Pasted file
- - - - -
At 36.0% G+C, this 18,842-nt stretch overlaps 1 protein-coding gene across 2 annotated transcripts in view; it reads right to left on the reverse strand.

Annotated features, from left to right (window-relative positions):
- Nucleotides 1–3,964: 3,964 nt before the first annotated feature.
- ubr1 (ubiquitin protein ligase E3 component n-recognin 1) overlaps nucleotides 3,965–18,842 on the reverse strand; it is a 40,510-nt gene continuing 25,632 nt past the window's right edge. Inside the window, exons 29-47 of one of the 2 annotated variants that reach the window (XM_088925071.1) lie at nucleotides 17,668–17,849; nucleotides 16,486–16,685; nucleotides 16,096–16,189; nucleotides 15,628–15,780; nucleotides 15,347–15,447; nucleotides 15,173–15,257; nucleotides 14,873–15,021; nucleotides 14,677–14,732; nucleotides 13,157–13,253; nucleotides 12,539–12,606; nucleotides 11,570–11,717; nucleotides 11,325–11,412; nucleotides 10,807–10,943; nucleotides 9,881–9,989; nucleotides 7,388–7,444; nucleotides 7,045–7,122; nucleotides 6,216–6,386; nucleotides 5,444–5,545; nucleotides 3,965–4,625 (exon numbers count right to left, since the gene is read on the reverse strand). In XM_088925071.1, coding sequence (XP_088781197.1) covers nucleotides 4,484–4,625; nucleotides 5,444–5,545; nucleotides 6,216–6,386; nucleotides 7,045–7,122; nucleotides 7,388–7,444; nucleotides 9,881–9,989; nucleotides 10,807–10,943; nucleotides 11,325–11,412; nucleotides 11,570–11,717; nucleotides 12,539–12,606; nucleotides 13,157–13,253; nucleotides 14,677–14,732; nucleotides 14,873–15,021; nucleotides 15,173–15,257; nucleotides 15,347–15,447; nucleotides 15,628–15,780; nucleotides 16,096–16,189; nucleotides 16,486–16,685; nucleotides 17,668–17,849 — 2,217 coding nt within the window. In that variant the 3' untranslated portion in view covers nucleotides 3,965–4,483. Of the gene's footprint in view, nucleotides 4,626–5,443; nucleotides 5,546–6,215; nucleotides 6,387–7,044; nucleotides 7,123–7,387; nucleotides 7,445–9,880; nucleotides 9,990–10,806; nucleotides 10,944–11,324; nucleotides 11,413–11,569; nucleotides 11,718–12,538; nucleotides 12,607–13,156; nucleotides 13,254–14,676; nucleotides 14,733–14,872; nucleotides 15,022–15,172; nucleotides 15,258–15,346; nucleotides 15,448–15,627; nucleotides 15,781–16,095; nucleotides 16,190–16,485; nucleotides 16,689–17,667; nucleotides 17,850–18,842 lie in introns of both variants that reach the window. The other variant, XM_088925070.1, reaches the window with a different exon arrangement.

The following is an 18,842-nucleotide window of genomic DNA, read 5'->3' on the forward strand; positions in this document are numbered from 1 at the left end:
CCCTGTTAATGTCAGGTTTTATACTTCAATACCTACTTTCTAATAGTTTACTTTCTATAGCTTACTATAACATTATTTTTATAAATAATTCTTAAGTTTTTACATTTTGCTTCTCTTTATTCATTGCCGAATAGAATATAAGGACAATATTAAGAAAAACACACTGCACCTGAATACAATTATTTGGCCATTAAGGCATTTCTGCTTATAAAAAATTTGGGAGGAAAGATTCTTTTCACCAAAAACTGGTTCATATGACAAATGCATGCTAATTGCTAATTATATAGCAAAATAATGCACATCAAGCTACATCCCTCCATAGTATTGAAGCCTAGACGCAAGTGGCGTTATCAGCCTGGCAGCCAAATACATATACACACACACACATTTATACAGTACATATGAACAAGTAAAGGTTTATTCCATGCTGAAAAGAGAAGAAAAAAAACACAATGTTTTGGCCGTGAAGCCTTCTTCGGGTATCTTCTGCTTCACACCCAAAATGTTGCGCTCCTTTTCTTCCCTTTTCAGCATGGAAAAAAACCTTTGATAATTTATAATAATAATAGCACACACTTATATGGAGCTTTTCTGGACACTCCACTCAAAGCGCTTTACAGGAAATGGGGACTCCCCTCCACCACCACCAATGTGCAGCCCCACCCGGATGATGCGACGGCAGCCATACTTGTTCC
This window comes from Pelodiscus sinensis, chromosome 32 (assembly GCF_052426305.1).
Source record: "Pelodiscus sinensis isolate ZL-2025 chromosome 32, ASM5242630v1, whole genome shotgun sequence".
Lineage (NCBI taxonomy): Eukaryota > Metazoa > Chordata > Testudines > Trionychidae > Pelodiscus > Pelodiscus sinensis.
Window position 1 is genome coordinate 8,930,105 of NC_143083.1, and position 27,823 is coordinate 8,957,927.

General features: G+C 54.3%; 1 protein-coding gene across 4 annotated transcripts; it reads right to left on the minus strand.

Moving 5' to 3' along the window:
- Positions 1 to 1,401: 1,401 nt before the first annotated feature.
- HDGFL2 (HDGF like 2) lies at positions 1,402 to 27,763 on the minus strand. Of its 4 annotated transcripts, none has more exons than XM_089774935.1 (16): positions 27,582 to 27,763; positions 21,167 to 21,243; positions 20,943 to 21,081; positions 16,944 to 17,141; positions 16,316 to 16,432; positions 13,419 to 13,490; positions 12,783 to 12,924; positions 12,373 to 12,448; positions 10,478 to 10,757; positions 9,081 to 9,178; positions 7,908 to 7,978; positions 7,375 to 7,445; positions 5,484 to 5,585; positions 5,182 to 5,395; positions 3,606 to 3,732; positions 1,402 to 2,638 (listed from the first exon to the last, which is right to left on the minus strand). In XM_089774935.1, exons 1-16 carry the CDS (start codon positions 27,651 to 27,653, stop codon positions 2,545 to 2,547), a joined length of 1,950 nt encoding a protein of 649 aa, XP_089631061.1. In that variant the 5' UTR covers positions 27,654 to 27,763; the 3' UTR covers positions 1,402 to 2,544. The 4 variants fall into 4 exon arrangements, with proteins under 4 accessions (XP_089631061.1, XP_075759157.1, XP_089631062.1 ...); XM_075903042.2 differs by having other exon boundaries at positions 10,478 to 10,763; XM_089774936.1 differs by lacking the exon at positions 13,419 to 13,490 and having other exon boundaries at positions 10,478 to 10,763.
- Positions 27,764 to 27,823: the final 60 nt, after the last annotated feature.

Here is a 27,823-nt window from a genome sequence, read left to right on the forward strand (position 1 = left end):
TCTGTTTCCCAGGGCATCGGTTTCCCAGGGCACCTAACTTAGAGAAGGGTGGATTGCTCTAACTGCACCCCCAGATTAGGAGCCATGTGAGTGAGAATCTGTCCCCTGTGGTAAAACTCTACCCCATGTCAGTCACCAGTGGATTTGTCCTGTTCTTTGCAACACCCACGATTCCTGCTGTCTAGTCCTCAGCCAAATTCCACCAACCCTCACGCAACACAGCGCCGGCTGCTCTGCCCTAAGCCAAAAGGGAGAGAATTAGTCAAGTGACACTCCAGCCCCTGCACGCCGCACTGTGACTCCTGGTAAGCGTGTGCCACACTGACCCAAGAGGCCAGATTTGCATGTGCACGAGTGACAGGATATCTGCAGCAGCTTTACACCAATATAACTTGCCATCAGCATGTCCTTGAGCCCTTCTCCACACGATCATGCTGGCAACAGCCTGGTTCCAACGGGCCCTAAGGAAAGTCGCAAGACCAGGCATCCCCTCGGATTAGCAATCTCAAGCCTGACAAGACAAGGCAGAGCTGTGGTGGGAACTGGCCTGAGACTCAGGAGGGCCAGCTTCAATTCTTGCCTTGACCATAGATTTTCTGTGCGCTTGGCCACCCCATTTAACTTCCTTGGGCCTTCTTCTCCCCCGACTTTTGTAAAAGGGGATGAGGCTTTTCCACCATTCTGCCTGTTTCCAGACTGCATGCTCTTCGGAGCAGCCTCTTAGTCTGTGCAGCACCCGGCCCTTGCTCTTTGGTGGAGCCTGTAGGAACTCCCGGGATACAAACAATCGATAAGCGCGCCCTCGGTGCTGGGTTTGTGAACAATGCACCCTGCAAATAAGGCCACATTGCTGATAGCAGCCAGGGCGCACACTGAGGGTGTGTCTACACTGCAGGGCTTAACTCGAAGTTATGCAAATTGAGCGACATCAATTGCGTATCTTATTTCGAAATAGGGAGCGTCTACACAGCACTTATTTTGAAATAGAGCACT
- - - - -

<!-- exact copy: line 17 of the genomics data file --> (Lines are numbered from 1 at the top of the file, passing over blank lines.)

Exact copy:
TCTGTTTCCCAGGGCATCGGTTTCCCAGGGCACCTAACTTAGAGAAGGGTGGATTGCTCTAACTGCACCCCCAGATTAGGAGCCATGTGAGTGAGAATCTGTCCCCTGTGGTAAAACTCTACCCCATGTCAGTCACCAGTGGATTTGTCCTGTTCTTTGCAACACCCACGATTCCTGCTGTCTAGTCCTCAGCCAAATTCCACCAACCCTCACGCAACACAGCGCCGGCTGCTCTGCCCTAAGCCAAAAGGGAGAGAATTAGTCAAGTGACACTCCAGCCCCTGCACGCCGCACTGTGACTCCTGGTAAGCGTGTGCCACACTGACCCAAGAGGCCAGATTTGCATGTGCACGAGTGACAGGATATCTGCAGCAGCTTTACACCAATATAACTTGCCATCAGCATGTCCTTGAGCCCTTCTCCACACGATCATGCTGGCAACAGCCTGGTTCCAACGGGCCCTAAGGAAAGTCGCAAGACCAGGCATCCCCTCGGATTAGCAATCTCAAGCCTGACAAGACAAGGCAGAGCTGTGGTGGGAACTGGCCTGAGACTCAGGAGGGCCAGCTTCAATTCTTGCCTTGACCATAGATTTTCTGTGCGCTTGGCCACCCCATTTAACTTCCTTGGGCCTTCTTCTCCCCCGACTTTTGTAAAAGGGGATGAGGCTTTTCCACCATTCTGCCTGTTTCCAGACTGCATGCTCTTCGGAGCAGCCTCTTAGTCTGTGCAGCACCCGGCCCTTGCTCTTTGGTGGAGCCTGTAGGAACTCCCGGGATACAAACAATCGATAAGCGCGCCCTCGGTGCTGGGTTTGTGAACAATGCACCCTGCAAATAAGGCCACATTGCTGATAGCAGCCAGGGCGCACACTGAGGGTGTGTCTACACTGCAGGGCTTAACTCGAAGTTATGCAAATTGAGCGACATCAATTGCGTATCTTATTTCGAAATAGGGAGCGTCTACACAGCACTTATTTTGAAATAGAGCACT